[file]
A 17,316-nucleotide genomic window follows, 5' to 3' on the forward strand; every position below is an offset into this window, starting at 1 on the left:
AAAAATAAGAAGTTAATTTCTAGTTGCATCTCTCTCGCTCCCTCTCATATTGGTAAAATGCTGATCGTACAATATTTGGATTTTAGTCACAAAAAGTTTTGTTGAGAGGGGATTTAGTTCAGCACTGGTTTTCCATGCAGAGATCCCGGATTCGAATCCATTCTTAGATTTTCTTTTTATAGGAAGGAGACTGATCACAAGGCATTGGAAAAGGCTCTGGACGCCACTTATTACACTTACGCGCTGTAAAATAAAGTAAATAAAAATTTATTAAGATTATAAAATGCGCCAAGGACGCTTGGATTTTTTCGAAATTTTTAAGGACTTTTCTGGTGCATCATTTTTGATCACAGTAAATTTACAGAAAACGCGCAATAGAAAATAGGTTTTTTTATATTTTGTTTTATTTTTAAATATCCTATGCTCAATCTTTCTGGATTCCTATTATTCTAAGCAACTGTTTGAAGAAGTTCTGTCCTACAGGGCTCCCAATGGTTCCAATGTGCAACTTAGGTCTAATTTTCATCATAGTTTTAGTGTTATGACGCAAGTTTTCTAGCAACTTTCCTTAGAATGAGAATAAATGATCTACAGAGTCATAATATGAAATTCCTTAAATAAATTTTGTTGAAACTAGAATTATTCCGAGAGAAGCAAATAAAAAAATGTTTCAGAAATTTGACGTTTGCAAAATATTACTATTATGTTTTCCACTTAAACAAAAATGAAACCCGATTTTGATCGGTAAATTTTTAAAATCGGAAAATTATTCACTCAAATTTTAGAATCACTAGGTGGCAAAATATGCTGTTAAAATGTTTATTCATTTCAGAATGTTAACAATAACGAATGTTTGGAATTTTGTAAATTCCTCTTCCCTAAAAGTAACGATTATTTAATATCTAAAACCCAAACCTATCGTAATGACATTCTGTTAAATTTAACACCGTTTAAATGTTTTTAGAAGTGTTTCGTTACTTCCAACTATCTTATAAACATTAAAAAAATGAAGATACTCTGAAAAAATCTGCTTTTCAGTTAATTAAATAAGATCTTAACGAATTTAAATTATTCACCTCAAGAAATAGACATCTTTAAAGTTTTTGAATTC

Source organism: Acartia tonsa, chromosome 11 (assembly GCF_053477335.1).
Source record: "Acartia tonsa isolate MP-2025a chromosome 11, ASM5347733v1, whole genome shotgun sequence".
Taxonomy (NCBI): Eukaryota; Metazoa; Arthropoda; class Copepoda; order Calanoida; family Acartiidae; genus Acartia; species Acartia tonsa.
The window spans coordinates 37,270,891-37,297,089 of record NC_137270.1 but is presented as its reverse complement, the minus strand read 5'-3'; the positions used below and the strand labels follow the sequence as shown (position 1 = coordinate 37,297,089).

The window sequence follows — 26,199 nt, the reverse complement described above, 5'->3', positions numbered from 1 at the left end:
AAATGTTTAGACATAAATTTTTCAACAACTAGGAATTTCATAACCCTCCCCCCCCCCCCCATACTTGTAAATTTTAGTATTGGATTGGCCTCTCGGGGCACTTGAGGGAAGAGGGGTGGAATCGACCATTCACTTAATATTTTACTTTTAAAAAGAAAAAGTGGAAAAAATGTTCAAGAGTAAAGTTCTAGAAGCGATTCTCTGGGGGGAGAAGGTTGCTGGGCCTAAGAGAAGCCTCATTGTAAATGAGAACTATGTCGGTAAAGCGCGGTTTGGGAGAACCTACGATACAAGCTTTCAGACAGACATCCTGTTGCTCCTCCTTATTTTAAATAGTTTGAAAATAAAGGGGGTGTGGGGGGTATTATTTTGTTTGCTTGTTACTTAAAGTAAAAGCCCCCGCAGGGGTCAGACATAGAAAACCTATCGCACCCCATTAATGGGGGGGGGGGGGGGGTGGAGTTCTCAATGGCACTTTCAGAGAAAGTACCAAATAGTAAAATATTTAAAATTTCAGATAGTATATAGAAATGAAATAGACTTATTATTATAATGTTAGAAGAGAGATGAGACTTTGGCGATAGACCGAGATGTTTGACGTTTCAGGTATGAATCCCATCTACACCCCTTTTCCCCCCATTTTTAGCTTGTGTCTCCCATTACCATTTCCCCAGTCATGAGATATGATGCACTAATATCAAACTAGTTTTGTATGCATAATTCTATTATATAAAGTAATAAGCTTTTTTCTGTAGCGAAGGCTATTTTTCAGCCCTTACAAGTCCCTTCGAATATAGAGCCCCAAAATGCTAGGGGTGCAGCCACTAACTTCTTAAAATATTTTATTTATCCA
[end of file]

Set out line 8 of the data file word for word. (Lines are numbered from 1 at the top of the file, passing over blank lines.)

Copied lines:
AAATGTTTAGACATAAATTTTTCAACAACTAGGAATTTCATAACCCTCCCCCCCCCCCCCATACTTGTAAATTTTAGTATTGGATTGGCCTCTCGGGGCACTTGAGGGAAGAGGGGTGGAATCGACCATTCACTTAATATTTTACTTTTAAAAAGAAAAAGTGGAAAAAATGTTCAAGAGTAAAGTTCTAGAAGCGATTCTCTGGGGGGAGAAGGTTGCTGGGCCTAAGAGAAGCCTCATTGTAAATGAGAACTATGTCGGTAAAGCGCGGTTTGGGAGAACCTACGATACAAGCTTTCAGACAGACATCCTGTTGCTCCTCCTTATTTTAAATAGTTTGAAAATAAAGGGGGTGTGGGGGGTATTATTTTGTTTGCTTGTTACTTAAAGTAAAAGCCCCCGCAGGGGTCAGACATAGAAAACCTATCGCACCCCATTAATGGGGGGGGGGGGGGGGTGGAGTTCTCAATGGCACTTTCAGAGAAAGTACCAAATAGTAAAATATTTAAAATTTCAGATAGTATATAGAAATGAAATAGACTTATTATTATAATGTTAGAAGAGAGATGAGACTTTGGCGATAGACCGAGATGTTTGACGTTTCAGGTATGAATCCCATCTACACCCCTTTTCCCCCCATTTTTAGCTTGTGTCTCCCATTACCATTTCCCCAGTCATGAGATATGATGCACTAATATCAAACTAGTTTTGTATGCATAATTCTATTATATAAAGTAATAAGCTTTTTTCTGTAGCGAAGGCTATTTTTCAGCCCTTACAAGTCCCTTCGAATATAGAGCCCCAAAATGCTAGGGGTGCAGCCACTAACTTCTTAAAATATTTTATTTATCCA